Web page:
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John Nichols: Tiffany, Fitzgerald and Johnson are just as guilty as Trump

John Nichols: Tiffany, Fitzgerald and Johnson are just as guilty as Trump

FBI warns of plans for nationwide armed protests next week (copy) (copy)

FILE - In this Wednesday, Jan. 6, 2021, file photo, violent protesters, loyal to President Donald Trump, storm the Capitol, in Washington. (AP Photo/John Minchillo, File)

Members of Congress began their terms on Jan. 3 by swearing an oath to “support and defend the Constitution of the United States against all enemies, foreign and domestic.” Within days of pledging to “bear true faith and allegiance” to that oath, however, dozens of those members embraced the agenda of a president who incited mobs to attack the U.S. Capitol in a violent attempt to overturn the results of the 2020 election.

These are the facts of what happened on Jan. 6. The question, now, is whether members of Congress — Democrats and Republicans, liberals and conservatives — who respect their oaths of office will respond appropriately to colleagues who aligned themselves with the American fascists who stormed the Capitol in an attack that led to death, destruction and the interruption to the certification of Joe Biden’s election as president.

What U.S. Rep. Gwen Moore, D-Milwaukee, accurately describes as “an ugly and deadly act of domestic terrorism” occurred on Jan. 6. The congresswoman reminds us that “the actions of these violent looters at the Capitol were incited by Donald Trump in concert with numerous of his close, radical, right-wing Republican friends.”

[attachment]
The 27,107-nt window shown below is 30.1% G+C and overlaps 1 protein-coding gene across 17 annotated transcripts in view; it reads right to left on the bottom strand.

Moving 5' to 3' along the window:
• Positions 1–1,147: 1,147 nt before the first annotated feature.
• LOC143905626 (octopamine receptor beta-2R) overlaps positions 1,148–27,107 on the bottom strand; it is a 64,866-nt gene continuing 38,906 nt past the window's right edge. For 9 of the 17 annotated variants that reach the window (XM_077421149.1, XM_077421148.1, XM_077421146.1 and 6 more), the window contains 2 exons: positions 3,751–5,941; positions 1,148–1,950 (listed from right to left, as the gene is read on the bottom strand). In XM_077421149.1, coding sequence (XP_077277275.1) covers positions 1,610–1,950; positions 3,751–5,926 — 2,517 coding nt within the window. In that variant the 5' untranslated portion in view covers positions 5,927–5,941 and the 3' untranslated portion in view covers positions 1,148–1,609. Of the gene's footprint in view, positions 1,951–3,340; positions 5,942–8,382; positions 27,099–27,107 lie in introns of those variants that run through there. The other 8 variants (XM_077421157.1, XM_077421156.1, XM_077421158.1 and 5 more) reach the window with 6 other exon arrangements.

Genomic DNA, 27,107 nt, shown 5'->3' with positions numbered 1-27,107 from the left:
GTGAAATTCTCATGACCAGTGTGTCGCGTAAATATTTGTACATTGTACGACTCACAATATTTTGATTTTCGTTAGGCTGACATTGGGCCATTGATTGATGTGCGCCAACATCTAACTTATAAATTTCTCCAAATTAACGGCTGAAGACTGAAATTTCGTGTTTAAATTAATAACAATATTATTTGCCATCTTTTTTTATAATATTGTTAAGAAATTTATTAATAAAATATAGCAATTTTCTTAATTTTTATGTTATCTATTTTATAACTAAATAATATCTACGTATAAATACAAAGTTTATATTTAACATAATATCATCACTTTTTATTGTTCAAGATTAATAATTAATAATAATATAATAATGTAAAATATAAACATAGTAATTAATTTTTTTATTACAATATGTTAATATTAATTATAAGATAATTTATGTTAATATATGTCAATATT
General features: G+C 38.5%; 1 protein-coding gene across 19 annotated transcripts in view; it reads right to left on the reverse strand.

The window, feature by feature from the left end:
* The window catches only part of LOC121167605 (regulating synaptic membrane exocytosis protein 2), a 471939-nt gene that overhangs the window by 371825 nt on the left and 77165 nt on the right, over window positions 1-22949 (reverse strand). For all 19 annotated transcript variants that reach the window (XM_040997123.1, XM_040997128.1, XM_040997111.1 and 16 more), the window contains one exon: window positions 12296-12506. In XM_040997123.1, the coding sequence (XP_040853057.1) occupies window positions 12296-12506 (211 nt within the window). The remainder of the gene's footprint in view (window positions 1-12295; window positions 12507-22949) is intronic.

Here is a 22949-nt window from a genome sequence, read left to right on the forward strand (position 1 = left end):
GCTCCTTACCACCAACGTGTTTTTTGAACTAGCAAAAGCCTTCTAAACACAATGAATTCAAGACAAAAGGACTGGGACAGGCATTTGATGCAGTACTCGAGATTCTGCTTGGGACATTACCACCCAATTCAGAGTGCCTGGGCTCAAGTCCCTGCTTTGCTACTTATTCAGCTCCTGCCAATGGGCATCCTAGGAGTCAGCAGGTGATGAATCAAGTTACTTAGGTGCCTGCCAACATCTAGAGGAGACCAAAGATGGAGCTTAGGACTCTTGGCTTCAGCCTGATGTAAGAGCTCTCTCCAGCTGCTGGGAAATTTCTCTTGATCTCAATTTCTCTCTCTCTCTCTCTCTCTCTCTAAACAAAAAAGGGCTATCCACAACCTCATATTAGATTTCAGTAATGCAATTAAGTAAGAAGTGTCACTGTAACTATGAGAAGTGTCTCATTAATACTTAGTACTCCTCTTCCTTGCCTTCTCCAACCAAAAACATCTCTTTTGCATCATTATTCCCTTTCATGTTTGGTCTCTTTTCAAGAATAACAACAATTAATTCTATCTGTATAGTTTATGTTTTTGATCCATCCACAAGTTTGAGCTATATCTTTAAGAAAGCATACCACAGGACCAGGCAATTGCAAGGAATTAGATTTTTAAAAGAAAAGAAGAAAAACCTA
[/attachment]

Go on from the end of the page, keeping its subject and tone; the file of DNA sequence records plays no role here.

And the incitement did not end when forces loyal to the republic finally forced the mob out of the Capitol. On Wednesday evening, eight senators and 139 representatives voted to sustain one or both of the objections to the election results that were under consideration when the Trump supporters attacked.

“Amidst all this misinformation driven chaos, destruction and violence, and despite strong opposition from Senate Leader Mitch McConnell,” Moore said in a statement, “(the Republican senators and representatives) voted not to certify election results in an attempt to install Trump as America’s first non-democratically elected leader since the American Revolution.”

Among the 139 representatives who joined what is being referred to as “the sedition caucus” were Wisconsin Republicans Tom Tiffany and Scott Fitzgerald. While other Republicans and all the Democrats in the Wisconsin delegation rejected challenges to entirely legitimate election results from Arizona and Pennsylvania, Tiffany and Fitzgerald embraced the lies and conspiracy theories that animated the mob.

Their votes were so shameful that two of the state’s largest newspapers, the Milwaukee Journal Sentinel and the Wisconsin State Journal, called for the resignations of Tiffany and Fitzgerald, as well as Republican Sen. Ron Johnson. Though Johnson joined Democratic Sen. Tammy Baldwin in rejecting the objections on Wednesday night, Johnson had spent months amplifying the worst of the conspiracy theories and whipping up the furor.

Unfortunately, calling on members of “the sedition caucus” to resign is an empty gesture. These career politicians are no more likely to respond to a demand that they do the right thing than is the president.